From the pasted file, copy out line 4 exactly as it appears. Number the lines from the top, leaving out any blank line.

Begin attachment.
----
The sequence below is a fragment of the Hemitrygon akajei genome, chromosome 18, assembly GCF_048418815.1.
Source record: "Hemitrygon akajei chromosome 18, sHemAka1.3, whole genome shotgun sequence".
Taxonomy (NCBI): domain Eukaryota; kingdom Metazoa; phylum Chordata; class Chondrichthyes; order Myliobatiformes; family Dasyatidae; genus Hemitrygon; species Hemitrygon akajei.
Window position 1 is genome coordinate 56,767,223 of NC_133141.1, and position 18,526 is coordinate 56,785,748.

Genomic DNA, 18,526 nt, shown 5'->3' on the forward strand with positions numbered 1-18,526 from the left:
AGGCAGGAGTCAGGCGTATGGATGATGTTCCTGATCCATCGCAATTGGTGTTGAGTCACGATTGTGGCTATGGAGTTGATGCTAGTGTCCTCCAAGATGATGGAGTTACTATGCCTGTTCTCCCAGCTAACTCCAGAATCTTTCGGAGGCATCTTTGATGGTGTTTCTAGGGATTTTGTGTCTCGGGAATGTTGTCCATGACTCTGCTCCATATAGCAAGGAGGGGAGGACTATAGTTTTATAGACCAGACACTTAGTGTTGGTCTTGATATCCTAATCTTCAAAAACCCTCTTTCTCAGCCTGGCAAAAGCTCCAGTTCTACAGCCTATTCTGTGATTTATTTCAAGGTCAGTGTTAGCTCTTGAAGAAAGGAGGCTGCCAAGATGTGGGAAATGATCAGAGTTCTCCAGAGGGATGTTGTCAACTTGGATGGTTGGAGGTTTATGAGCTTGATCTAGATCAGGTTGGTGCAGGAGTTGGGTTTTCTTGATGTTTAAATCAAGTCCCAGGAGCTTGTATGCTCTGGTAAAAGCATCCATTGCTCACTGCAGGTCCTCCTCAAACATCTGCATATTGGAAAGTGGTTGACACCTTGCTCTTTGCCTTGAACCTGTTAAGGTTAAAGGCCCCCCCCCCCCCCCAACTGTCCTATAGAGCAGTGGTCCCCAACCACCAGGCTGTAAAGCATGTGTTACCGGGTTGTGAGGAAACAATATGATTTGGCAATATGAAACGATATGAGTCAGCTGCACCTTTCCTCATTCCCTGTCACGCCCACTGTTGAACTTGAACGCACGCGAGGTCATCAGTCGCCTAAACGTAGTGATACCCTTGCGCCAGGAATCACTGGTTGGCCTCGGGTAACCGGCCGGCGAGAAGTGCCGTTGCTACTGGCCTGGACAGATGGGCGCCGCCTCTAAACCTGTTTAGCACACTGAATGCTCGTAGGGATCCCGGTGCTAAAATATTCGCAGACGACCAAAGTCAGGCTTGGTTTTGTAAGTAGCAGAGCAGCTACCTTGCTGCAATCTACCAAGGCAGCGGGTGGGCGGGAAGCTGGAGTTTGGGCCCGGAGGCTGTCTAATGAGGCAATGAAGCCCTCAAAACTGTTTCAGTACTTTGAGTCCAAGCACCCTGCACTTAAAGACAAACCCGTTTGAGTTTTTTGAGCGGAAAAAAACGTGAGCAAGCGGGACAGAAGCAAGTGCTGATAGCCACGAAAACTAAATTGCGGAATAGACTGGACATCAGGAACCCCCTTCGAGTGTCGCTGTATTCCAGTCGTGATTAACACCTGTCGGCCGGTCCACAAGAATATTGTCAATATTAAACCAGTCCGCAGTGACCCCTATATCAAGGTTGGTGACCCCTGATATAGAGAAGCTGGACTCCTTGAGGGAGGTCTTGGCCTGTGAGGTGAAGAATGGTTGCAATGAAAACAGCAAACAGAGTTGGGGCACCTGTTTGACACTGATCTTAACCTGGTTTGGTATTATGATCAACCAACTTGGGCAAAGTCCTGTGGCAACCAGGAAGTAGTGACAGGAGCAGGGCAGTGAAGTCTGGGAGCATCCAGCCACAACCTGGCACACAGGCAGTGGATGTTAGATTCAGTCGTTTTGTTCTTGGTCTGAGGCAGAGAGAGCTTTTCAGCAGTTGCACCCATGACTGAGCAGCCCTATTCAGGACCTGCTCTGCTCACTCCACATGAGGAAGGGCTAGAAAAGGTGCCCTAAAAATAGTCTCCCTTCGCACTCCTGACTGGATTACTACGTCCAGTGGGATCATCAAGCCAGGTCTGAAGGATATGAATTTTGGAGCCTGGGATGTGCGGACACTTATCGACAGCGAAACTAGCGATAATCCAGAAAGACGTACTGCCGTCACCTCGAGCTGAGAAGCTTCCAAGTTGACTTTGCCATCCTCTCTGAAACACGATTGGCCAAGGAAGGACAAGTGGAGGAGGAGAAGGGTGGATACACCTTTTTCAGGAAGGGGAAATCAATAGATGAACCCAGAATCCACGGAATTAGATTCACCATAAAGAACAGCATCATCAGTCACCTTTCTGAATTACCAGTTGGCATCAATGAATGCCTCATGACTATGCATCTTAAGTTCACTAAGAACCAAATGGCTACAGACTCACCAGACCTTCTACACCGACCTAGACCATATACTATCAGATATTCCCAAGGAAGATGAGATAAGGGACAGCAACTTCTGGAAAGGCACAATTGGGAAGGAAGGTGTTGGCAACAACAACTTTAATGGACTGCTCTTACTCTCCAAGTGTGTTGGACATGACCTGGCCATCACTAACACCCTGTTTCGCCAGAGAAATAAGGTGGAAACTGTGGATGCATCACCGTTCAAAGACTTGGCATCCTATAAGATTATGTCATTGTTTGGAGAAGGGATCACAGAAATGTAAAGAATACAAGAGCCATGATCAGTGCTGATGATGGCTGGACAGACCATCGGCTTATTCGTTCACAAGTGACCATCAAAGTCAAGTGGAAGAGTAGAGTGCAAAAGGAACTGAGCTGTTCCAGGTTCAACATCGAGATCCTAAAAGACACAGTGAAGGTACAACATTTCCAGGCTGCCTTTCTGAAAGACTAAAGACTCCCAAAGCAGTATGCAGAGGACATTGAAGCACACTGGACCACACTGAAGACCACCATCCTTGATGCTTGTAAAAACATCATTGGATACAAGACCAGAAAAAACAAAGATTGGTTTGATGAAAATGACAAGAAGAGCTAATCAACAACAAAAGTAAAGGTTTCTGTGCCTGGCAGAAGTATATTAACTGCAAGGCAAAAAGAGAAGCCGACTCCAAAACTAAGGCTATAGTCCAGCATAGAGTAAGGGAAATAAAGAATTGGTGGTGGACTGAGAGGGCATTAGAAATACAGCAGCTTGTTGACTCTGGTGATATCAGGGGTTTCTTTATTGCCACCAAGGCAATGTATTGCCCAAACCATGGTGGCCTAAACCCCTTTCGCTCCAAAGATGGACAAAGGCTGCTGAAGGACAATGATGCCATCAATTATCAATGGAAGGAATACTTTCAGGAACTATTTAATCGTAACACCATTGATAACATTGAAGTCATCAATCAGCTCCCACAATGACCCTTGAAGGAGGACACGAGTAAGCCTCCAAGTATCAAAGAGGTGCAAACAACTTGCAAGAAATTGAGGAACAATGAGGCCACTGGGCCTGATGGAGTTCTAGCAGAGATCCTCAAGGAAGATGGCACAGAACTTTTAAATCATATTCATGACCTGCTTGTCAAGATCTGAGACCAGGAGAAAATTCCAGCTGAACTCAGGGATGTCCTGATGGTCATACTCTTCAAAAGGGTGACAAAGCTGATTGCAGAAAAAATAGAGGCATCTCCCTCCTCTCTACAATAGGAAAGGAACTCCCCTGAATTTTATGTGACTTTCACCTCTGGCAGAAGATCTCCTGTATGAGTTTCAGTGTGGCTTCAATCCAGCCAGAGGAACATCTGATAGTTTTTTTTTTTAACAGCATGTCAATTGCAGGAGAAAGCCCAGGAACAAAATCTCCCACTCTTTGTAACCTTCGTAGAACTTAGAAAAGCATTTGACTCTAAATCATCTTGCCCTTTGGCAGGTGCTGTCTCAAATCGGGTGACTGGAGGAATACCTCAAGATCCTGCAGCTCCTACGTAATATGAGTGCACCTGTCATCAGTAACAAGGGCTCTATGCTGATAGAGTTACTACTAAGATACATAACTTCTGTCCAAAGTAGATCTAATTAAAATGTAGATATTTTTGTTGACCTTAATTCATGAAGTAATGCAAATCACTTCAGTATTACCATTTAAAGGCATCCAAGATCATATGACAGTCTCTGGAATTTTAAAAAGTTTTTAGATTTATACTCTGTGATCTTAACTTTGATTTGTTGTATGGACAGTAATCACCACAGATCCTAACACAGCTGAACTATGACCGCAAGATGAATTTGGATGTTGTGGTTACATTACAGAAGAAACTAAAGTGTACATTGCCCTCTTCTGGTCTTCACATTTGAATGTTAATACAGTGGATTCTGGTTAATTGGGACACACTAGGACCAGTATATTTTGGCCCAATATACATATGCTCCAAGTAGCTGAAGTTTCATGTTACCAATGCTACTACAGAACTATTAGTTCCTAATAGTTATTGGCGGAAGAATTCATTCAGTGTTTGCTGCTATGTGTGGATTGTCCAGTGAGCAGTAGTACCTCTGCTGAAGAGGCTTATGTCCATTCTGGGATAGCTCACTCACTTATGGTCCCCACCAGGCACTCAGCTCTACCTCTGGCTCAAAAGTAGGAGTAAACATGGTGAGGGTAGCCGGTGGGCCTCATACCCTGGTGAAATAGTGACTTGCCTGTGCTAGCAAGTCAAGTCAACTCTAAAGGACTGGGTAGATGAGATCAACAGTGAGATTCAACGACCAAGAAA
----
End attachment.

Window position 1 is genome coordinate 56,767,223 of NC_133141.1, and position 18,526 is coordinate 56,785,748.